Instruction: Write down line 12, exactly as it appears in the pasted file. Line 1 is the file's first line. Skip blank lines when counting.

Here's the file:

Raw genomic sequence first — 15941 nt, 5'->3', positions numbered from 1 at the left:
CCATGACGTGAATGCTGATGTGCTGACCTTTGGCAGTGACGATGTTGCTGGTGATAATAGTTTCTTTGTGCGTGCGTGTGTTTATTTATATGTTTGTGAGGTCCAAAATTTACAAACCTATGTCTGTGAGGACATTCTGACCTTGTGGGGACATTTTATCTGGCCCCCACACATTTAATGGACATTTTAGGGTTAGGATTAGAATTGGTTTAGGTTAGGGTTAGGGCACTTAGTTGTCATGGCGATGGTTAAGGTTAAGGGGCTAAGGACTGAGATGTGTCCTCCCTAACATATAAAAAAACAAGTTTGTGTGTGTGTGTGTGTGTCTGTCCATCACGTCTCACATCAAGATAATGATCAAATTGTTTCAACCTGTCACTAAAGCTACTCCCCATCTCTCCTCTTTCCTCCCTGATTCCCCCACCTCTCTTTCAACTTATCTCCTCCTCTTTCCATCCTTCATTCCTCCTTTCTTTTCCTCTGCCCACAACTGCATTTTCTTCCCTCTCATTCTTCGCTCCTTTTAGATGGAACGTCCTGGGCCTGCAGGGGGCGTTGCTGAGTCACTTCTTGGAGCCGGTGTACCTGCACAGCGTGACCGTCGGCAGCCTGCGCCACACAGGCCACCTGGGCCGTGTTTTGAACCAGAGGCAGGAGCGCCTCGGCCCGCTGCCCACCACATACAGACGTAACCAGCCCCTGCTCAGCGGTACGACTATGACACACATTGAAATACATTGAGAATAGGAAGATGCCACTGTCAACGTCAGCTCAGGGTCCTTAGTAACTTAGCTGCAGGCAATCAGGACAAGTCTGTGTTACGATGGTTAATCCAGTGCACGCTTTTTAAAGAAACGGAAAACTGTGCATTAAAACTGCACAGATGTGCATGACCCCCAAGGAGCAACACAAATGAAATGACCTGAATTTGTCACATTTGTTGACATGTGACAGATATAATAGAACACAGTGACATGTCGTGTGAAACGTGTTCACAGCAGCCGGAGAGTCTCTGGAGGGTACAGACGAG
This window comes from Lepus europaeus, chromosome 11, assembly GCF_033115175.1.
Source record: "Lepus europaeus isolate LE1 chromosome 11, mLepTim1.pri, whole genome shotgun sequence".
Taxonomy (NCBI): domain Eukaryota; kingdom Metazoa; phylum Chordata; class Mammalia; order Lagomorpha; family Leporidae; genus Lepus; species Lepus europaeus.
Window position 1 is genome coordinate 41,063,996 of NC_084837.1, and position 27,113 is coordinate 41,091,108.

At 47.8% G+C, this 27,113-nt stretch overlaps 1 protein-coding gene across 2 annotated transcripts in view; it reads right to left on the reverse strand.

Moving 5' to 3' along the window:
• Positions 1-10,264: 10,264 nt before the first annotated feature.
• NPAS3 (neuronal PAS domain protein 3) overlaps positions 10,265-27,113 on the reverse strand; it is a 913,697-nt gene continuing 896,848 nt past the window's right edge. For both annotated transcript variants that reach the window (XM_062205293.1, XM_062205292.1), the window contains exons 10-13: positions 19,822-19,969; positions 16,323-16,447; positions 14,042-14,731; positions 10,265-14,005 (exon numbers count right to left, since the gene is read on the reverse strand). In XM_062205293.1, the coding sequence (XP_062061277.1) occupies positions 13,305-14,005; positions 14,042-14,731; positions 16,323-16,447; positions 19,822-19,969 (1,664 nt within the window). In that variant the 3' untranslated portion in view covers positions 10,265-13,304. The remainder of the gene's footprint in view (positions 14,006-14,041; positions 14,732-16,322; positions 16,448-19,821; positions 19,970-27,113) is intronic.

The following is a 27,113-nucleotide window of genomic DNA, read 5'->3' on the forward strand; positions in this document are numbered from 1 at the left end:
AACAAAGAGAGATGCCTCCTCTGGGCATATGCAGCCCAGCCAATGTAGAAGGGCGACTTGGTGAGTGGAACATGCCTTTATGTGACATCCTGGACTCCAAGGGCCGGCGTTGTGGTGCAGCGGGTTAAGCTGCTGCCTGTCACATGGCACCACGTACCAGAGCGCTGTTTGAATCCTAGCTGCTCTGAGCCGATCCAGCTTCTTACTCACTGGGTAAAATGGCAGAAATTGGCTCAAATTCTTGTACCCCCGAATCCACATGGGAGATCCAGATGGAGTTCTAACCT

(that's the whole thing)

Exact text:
AACAAAGAGAGATGCCTCCTCTGGGCATATGCAGCCCAGCCAATGTAGAAGGGCGACTTGGTGAGTGGAACATGCCTTTATGTGACATCCTGGACTCCAAGGGCCGGCGTTGTGGTGCAGCGGGTTAAGCTGCTGCCTGTCACATGGCACCACGTACCAGAGCGCTGTTTGAATCCTAGCTGCTCTGAGCCGATCCAGCTTCTTACTCACTGGGTAAAATGGCAGAAATTGGCTCAAATTCTTGTACCCCCGAATCCACATGGGAGATCCAGATGGAGTTCTAACCT